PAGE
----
Nearly 1 in 4 U.S. households includes someone who’s had a migraine episode. Overall, 12% of the population – including children – suffer from migraines, the most predisposed group being women. But despite the prevalence, scientists have only recently managed to target migraine episodes specifically. These new drugs have proven their worth in clinical trials and could end up on pharmaceutical shelves next year.
The first migraine treatment that’s actually targeting the disorder
If you experience migraines often, you probably know a couple of drugs that help either block the pain or prevent it. Popular choices include Tylenol or Advil, for instance. Although these drugs help ease the pain, they’ve never been specifically designed to work against migraines. Instead, these are antidepressants, antihistamines, beta-blockers, triptans, and so on.
“Migraine is too often trivialised as just a headache when, in reality, it can be a debilitating, chronic condition that can destroy lives” said Simon Evans, Chief Executive, Migraine Action. “The effects can last for hours – even days in many cases. An option that can prevent migraine and that is well tolerated is therefore sorely needed and we hope that this marks the start of real change in how this condition is treated and perceived.”
Finally, there are at least two promising new drugs that target receptors in the brain to specifically act against migraines which are showing positive results in clinical trials. The results were published last week.
One such trial is the Phase III STRIVE study which involved 955 patients. Over the span of six months, 50 percent of people using a new drug called Erenumab with a 140mg dose reported half their previous number of migraines. On average, the participants suffered from 8.3 days of episodic migraine attacks before taking the drug. Erenumab could reduce this baseline by 3.7 days at the 140-mg dose. Results from the Migraine Physical Function Impact Diary (MPFID) show patients treated with Erenumab also reported improved physical health and ability to participate in daily activities over the six month trial period.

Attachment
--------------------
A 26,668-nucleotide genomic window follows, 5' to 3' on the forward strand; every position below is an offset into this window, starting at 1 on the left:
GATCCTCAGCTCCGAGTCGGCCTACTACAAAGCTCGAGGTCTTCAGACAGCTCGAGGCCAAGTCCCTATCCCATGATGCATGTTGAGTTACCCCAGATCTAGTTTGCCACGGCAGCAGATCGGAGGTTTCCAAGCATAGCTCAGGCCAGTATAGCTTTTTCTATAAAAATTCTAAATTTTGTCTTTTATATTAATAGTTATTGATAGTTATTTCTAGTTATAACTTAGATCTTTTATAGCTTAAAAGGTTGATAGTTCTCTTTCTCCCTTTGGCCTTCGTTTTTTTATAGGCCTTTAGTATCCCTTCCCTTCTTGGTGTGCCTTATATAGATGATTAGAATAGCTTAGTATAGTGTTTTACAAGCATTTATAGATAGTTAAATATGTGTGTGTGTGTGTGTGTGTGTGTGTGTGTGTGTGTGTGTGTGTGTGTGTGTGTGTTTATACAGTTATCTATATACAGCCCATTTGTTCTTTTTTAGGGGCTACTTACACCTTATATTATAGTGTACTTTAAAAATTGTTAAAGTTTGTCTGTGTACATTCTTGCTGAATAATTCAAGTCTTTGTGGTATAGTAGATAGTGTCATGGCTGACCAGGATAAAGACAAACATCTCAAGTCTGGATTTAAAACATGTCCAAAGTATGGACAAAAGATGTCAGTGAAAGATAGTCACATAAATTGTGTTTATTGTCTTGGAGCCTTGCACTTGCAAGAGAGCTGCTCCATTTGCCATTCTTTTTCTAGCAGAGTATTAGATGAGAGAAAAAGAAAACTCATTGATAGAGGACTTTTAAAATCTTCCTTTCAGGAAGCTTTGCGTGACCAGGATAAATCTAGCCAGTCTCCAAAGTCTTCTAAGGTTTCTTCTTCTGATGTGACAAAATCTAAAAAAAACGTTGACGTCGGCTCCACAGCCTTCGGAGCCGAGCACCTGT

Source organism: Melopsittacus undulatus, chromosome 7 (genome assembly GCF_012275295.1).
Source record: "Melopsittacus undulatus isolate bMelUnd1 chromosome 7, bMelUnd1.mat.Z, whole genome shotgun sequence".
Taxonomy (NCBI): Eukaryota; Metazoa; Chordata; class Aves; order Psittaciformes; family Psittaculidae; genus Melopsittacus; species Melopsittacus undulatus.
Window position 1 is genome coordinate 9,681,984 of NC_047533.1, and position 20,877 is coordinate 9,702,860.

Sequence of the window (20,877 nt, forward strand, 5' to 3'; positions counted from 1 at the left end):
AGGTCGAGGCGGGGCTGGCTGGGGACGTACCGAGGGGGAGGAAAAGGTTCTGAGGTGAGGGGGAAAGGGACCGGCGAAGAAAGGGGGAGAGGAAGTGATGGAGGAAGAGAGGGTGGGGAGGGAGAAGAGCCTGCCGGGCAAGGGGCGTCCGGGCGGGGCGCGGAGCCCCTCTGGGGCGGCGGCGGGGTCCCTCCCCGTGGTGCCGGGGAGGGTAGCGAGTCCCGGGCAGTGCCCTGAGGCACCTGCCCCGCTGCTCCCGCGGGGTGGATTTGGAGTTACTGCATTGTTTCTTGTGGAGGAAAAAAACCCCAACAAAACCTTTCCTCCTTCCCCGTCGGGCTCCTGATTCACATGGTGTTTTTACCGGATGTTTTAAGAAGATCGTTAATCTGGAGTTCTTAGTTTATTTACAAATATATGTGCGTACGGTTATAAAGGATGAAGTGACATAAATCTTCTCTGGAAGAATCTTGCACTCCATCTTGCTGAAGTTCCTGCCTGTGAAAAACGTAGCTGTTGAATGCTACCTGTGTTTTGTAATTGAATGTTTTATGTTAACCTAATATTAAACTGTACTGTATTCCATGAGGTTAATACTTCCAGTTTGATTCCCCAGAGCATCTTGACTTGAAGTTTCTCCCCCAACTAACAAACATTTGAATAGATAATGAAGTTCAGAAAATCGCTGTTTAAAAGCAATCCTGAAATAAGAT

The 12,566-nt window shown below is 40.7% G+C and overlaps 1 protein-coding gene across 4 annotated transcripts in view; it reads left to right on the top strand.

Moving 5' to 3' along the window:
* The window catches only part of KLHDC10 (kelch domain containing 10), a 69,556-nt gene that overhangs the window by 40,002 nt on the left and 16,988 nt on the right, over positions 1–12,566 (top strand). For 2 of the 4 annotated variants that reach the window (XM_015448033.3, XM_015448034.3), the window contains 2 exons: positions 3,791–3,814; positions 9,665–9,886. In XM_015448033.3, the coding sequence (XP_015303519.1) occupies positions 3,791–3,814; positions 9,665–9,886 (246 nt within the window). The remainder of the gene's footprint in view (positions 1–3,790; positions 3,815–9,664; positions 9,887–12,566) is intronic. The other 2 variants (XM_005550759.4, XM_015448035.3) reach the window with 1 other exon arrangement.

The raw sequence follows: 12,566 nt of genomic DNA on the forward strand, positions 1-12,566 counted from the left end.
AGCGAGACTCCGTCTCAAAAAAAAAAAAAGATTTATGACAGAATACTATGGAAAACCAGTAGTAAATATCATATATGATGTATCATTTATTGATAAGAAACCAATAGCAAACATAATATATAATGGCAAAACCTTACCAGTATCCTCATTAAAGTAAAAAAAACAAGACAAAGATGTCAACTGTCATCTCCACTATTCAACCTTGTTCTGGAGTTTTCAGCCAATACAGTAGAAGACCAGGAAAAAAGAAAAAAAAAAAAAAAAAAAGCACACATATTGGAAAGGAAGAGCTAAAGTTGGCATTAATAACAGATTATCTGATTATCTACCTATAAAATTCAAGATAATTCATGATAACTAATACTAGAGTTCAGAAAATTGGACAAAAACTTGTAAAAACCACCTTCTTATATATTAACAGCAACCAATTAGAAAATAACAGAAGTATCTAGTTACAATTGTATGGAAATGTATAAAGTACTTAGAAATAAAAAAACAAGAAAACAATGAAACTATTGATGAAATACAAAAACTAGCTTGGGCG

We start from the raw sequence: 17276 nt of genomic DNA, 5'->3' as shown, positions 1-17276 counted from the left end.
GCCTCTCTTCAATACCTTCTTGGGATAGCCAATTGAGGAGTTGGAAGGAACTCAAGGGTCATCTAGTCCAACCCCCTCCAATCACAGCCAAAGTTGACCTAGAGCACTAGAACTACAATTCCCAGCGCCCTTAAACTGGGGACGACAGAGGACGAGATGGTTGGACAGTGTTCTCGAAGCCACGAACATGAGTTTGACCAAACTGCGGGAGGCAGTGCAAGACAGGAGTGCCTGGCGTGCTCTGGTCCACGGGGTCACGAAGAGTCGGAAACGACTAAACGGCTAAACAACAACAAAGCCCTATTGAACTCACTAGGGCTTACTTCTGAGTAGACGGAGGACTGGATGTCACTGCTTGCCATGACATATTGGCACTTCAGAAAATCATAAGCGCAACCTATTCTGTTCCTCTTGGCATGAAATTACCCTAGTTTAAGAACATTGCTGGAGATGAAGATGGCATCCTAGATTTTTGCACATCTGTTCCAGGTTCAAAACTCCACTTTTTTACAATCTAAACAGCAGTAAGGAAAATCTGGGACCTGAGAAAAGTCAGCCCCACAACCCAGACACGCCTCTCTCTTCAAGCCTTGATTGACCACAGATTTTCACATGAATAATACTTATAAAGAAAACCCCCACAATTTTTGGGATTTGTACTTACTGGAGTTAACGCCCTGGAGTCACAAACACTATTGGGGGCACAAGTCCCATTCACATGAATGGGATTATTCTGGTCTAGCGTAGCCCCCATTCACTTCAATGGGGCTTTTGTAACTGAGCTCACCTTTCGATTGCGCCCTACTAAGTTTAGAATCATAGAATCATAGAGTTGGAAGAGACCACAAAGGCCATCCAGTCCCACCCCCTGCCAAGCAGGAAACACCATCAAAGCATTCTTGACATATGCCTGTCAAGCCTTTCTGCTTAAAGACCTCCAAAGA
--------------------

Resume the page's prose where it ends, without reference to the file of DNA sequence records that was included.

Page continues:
Erenumab, which was developed by Amgen and Novartis, works its magic by blocking the calcitonin gene-related peptide (CGRP) receptor, which plays a critical role in migraine activation. It is the first and only fully human monoclonal antibody of its kind that’s designed to specifically prevent migraines. The drug addresses all symptoms including headaches, nausea, and sensitivity to light and sound. The findings for the clinical trials were published in The New England Journal of Medicine.
The second trial involved a different drug called Fremanezumab, which was developed by Teva Pharmaceuticals. The drug was injected quarterly for 12 weeks to 1,1130 chronic migraine patients who achieved, on average, a 4.3-day reduction of migraine episodes from a baseline of 13.2 days/month. For some people, the attacks all but vanished. These findings were also published in The New England Journal of Medicine.
Neither of the two drugs appeared to cause any more side effects than a placebo would.
All in all, these results suggest a bright future for patients who have a very limited outlook for treatment to begin with. Both drugs will soon be reviewed by the FDA and, if all goes well, could see the market as early as 2018. One big caveat, however, is cost. Both compounds are very expensive and treatment could cost in the order of multiple thousands of dollars, annually. That’s a quite big headache in and of itself. In time, competition could pull prices down considerably, though. For now, we’ll just have to see how things pan out.
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